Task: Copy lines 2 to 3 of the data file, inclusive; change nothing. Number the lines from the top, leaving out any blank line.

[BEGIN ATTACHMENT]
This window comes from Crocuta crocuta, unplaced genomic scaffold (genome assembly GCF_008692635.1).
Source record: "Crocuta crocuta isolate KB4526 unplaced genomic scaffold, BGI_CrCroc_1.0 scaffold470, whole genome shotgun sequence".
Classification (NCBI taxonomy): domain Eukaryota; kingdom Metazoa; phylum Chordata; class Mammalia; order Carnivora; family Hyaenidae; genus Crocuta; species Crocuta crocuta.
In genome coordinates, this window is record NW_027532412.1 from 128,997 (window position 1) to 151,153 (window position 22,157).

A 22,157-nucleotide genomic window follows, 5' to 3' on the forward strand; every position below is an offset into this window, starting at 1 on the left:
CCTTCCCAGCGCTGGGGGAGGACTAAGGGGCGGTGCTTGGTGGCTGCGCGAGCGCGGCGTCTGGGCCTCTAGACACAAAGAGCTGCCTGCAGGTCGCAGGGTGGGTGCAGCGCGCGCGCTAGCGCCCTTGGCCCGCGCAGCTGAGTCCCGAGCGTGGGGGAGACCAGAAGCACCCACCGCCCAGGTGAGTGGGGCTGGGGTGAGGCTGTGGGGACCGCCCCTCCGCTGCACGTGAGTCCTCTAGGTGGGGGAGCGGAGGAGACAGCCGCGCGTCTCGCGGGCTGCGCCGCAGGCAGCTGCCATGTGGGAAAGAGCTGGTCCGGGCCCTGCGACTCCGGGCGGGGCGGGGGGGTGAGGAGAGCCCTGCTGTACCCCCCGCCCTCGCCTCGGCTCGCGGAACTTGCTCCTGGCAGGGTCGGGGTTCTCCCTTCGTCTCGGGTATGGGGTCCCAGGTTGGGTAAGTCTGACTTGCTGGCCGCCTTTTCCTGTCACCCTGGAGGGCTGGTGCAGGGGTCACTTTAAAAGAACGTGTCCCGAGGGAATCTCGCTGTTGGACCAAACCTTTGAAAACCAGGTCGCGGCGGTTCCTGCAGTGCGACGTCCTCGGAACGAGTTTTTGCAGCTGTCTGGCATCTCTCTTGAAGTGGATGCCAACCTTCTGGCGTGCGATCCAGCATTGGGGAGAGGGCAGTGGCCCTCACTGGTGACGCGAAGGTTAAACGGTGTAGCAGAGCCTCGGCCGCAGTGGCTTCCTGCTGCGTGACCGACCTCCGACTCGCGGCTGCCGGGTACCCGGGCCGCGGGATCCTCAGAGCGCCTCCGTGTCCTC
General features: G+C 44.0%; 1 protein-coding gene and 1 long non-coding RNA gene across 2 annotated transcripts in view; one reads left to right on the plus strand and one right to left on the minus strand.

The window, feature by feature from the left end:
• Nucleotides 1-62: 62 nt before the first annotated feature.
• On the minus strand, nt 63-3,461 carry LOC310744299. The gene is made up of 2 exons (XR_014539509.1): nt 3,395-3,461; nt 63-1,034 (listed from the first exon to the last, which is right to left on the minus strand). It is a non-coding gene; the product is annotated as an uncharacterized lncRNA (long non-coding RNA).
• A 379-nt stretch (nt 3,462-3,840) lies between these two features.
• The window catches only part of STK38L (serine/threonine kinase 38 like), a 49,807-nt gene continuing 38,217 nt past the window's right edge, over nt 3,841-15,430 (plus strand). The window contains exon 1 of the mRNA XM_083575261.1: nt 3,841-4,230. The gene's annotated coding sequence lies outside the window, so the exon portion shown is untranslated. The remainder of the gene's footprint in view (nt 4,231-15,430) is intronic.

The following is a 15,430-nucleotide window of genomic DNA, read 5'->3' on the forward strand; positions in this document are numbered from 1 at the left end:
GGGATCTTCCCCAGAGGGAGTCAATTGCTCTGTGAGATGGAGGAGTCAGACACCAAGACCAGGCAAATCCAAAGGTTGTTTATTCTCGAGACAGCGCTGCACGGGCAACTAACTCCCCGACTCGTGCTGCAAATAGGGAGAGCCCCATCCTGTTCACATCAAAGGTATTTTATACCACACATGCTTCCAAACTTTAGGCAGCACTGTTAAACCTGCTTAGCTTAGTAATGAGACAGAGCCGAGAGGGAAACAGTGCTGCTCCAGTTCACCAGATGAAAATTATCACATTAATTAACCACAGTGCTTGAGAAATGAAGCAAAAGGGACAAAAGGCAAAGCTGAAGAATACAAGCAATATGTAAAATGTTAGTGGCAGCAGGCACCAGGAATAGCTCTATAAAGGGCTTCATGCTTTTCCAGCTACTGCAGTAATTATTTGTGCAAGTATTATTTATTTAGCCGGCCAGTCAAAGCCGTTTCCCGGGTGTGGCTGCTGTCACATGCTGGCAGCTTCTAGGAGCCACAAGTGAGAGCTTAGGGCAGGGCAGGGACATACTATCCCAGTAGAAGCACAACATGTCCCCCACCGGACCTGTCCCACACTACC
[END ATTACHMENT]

Source record: "Crocuta crocuta isolate KB4526 unplaced genomic scaffold, BGI_CrCroc_1.0 scaffold470, whole genome shotgun sequence".
Classification (NCBI taxonomy): domain Eukaryota; kingdom Metazoa; phylum Chordata; class Mammalia; order Carnivora; family Hyaenidae; genus Crocuta; species Crocuta crocuta.